Our apartment building (a large six flat) still uses radiator heat with a boiler in the basement. Early this past spring, after last winter’s heating cycle, the owner put in a new boiler for the first time since the place was built in the 20’s! From what he said, boiler technology has remained more or less unchanged, and is remarkably inefficient, but this one guy in Skokie, IL has designed a newer, better boiler, and that’s the one he got. The guy himself came to help with the installation. I guess the unit cost a lot more than a regular boiler, but it’s supposed to be so amazingly energy efficient that he’ll make back the difference and then some in 5 years.

We also got new windows in over the summer, nice vinyl double paned jobs. Muchly improved over the original windows, which actually had cracks large enough to see sunlight and feel a breeze through some of the wood.

I’m hoping that these two major improvements see us more comfortable and the landlord less stressed about his heating bills this winter. So far, so good, heat’s been on a dozen times this autumn (although right now it’s in the 70’s!) with no complaints.

We’ve been spending extra all year finding ways to insulate. We also invested in those extra soft fluffy blankets.
Memphis doesn’t stay very cold for long though. We only had to turn on the heater (gas; we’re in a rental) a few times last year. I have an extra little electric space heater my SO turned on in the mornings for about thirty minutes when it was super cold.

I bought and installed a pellet stove (I got a great deal at $400. The farm store was anxious to get rid of them). I’ve run it quite a bit trying to figure out the fuel usage (and because it was getting down to 23 at night!). It’s doing a good job of heating the rooms I live in and will cost about 1/3 the price of propane to run. I need more insulation and really need replacement windows, but that won’t happen this year.

I’m in Middle Tennesee, so the winters aren’t harsh, but there is definitely cold weather.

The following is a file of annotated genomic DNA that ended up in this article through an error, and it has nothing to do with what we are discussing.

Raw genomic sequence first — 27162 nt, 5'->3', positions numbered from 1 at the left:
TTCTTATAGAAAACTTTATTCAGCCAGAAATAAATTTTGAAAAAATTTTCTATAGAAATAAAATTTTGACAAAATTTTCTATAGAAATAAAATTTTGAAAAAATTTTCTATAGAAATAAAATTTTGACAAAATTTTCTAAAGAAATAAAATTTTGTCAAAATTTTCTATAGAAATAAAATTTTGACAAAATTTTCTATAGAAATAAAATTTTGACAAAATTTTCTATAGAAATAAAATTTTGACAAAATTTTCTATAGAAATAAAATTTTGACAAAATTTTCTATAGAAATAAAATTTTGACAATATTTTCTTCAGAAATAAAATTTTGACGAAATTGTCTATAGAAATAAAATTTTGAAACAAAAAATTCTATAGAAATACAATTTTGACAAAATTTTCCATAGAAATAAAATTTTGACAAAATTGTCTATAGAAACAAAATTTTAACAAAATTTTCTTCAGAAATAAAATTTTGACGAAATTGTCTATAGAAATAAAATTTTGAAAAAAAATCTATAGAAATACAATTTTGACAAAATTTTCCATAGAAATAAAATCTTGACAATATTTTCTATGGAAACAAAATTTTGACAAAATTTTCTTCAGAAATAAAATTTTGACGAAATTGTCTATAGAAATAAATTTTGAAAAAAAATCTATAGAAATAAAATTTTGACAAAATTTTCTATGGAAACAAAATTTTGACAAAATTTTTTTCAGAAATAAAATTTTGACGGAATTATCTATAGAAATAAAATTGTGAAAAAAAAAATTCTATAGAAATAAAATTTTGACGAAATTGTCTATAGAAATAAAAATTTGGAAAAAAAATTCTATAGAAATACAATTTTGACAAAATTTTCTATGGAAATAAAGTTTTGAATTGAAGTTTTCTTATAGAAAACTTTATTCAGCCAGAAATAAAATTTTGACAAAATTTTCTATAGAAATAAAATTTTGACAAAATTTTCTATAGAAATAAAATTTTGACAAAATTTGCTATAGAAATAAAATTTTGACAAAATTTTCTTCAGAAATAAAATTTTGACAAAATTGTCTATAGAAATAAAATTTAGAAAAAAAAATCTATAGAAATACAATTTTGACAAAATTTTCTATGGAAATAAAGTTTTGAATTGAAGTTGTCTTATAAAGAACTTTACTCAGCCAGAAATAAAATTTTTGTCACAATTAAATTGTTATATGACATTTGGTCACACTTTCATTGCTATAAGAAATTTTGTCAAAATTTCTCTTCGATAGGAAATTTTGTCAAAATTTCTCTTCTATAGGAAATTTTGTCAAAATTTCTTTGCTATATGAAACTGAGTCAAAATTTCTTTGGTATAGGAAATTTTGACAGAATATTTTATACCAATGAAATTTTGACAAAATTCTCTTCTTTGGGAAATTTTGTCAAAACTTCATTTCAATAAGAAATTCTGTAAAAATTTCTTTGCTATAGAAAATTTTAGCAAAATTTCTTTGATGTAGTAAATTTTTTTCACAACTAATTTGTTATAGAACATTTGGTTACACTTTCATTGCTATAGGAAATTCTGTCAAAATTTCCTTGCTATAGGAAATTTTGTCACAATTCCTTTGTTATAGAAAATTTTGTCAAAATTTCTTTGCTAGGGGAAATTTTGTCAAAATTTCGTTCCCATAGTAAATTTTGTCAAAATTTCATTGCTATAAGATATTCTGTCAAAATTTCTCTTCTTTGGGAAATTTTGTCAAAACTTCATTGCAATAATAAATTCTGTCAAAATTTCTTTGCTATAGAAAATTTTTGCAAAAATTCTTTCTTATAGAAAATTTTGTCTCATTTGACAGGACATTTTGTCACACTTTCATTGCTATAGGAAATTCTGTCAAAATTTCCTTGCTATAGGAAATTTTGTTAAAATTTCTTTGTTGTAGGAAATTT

Natural gas, but if it goes up much more, I’m considering burning the neighborhood children.

I use my fireplace to keep from turning on the heat. I can often go until early December before I have to turn it on. The cat and dogs love to lay in front of it. I have collected quite a bit of wood during the summer so it is practically free.

Extra blankets at night and sweaters during the day. Where we are in Florida, those should be sufficient. If not, we will briefly use our heat pump.

House was resided including insulation & Tyvek wrap. I am somewhat hopeful that will help offset some of the gouging from the local energy company expected this winter.

We’re still using the same wood burning stove that we installed when this house was built 20 years ago.

It uses somewhere around 3 cords of wood per year. The house is located on a farm and I have timber land, a truck, chainsaws and a wood-splitter so it’s not that much extra work or expense.

The wood stove’s steady, constant heat is much nicer then the on/off of a heat pump or other device.

With all the campain flyers I got in the mail / got left on my door.


Go straight for the children. It’s a renewable energy source.

It isn’t very cold here (California) but the winters are rainy and damp. We have a propane heater but we don’t use it very often. There are always downed trees or trees needing to be taken out on the undeveloped part of our property so firewood is free.

With greater BTU in the increasingly obese models. Finally, sustainable energy you can have in your back yard!

We had to replace our furnace due to a cracked heat exchanger and went with the higher efficiency model. Plus, it’s remarkably smaller (I think our old one, circa early '90s, was too big for the house anyway). I haven’t gotten a bill yet, but it’s supposed to save us 50%. Which will probably be eaten up by the increases in natural gas prices, so it’ll probably be a wash.

I’m not.

I live in a small apartment that’s heated and cooled by a hotel-style AC unit. The heater stayed off all last winter, and it’s doing the same this year. I don’t care about cold – quite like it, actually – until hypothermia is a real possibility, and my place being 1) a second-floor apartment 2) in southern VA, that’s not likely.

The winter months’ power bills are things of beauty.